Jewellery or jewelry (/ˈdʒuːᵊlᵊri/) consists of small decorative items worn for personal adornment, such as brooches, rings, necklaces, earrings, and bracelets. Jewellery may be attached to the body or the clothes, and the term is restricted to durable ornaments, excluding flowers for example. For many centuries metal, often combined with gemstones, has been the normal material for jewellery, but other materials such as shells and other plant materials may be used. It is one of the oldest type of archaeological artefact – with 100,000-year-old beads made from Nassarius shells thought to be the oldest known jewellery. The basic forms of jewellery vary between cultures but are often extremely long-lived; in European cultures the most common forms of jewellery listed above have persisted since ancient times, while other forms such as adornments for the nose or ankle, important in other cultures, are much less common. Historically, the most widespread influence on jewellery in terms of design and style have come from Asia.

Jewellery may be made from a wide range of materials. Gemstones and similar materials such as  amber  and  coral,  precious metals,  beads, and shells have been widely used, and enamelhas often been important. In most cultures jewellery can be understood as a status symbol, for its material properties, its patterns, or for meaningful symbols. Jewellery has been made to adorn nearly every body part, from hairpins to toe rings, and even genital jewellery. The patterns of wearing jewellery between the sexes, and by children and older people can vary greatly between cultures, but adult women have been the most consistent wearers of jewellery; in modern European culture the amount worn by adult males is relatively low compared with other cultures and other periods in European culture.

In creating jewellery, gemstones, coins, or other precious items are often used, and they are typically set into precious metals. Alloys of nearly every metal known have been encountered in jewellery.  Bronze, for example, was common in Roman times. Modern fine jewellery usually includes gold, white gold, platinum, palladium, titanium, or silver. Most .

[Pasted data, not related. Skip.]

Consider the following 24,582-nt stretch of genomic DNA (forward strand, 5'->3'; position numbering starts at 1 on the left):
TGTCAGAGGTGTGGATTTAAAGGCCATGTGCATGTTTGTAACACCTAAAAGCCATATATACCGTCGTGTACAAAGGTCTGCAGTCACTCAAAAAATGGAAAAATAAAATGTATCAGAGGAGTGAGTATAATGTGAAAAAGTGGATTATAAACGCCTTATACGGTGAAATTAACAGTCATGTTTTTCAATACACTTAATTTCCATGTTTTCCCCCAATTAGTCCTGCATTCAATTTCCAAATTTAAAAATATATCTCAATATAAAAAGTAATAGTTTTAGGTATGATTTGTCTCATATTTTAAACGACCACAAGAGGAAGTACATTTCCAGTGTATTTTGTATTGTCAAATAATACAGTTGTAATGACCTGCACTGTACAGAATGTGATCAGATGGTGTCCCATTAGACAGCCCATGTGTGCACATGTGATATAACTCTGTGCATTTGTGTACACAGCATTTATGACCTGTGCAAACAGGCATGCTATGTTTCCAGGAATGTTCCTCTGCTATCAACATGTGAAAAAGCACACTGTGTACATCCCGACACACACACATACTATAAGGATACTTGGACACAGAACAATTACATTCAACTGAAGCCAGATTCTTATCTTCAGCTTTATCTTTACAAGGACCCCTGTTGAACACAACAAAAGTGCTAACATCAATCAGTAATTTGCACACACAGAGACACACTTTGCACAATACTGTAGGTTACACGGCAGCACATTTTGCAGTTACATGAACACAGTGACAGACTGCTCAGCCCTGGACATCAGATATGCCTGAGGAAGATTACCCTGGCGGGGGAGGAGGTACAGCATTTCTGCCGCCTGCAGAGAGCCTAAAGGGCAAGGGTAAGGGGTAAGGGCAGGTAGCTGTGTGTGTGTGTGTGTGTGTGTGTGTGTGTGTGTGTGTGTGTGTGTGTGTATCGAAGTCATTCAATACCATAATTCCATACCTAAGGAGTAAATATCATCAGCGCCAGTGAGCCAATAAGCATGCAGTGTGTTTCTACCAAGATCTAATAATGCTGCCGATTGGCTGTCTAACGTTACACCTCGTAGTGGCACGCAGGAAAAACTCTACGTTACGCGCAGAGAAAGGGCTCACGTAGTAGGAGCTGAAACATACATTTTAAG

Sontemporary gold jewellery is made of an alloy of gold, the purity of which is stated in karats, indicated by a number followed by the letter K. American gold jewellery must be of at least 10K purity (41.7% pure gold), (though in the UK the number is 9K (37.5% pure gold) and is typically found up to 18K (75% pure gold). Higher purity levels are less common with alloys at 22 K (91.6% pure gold), and 24 K (99.9% pure gold) being considered too soft for jewellery use in America and Europe. These high purity alloys, however, are widely used across Asia, the Middle East and Africa.[citation needed] Platinum alloys range from 900 (90% pure) to 950 (95.0% pure). The silver used in jewellery is usuallysterling silver, or 92.5% fine silver. In costume jewellery, stainless steel findings are sometimes used. Other commonly used materials include glass, such as fused-glass or enamel; wood, often carved or turned; shells and other natural animal substances such as bone and ivory; naturalclay; polymer clay; Hemp and other twines have been used as well to create jewellery that has more of a natural feel. However, any inclusion of lead or lead solder will give an EnglishAssay office (the building which gives English jewellery its stamp of approval, the Hallmark) the right to destroy the piece, however it is very rare for the assay office to do so. Beads are frequently used in jewellery. These may be made of glass, gemstones, metal, wood, shells, clay and polymer clay.

Beads may be large or small; the smallest type of beads used are known as seed beads, these are the beads used for the “woven” style of beaded jewellery. Another use of seed beads is an embroidery technique where seed beads are sewn onto fabric backings to create broad collar neck pieces and beaded bracelets. Bead embroidery, a popular type of handwork during the Victorian era, is enjoying a renaissance in modern jewellery making. Beading, or beadwork, is also very popular in many African and indigenous North American cultures.

Jewellery History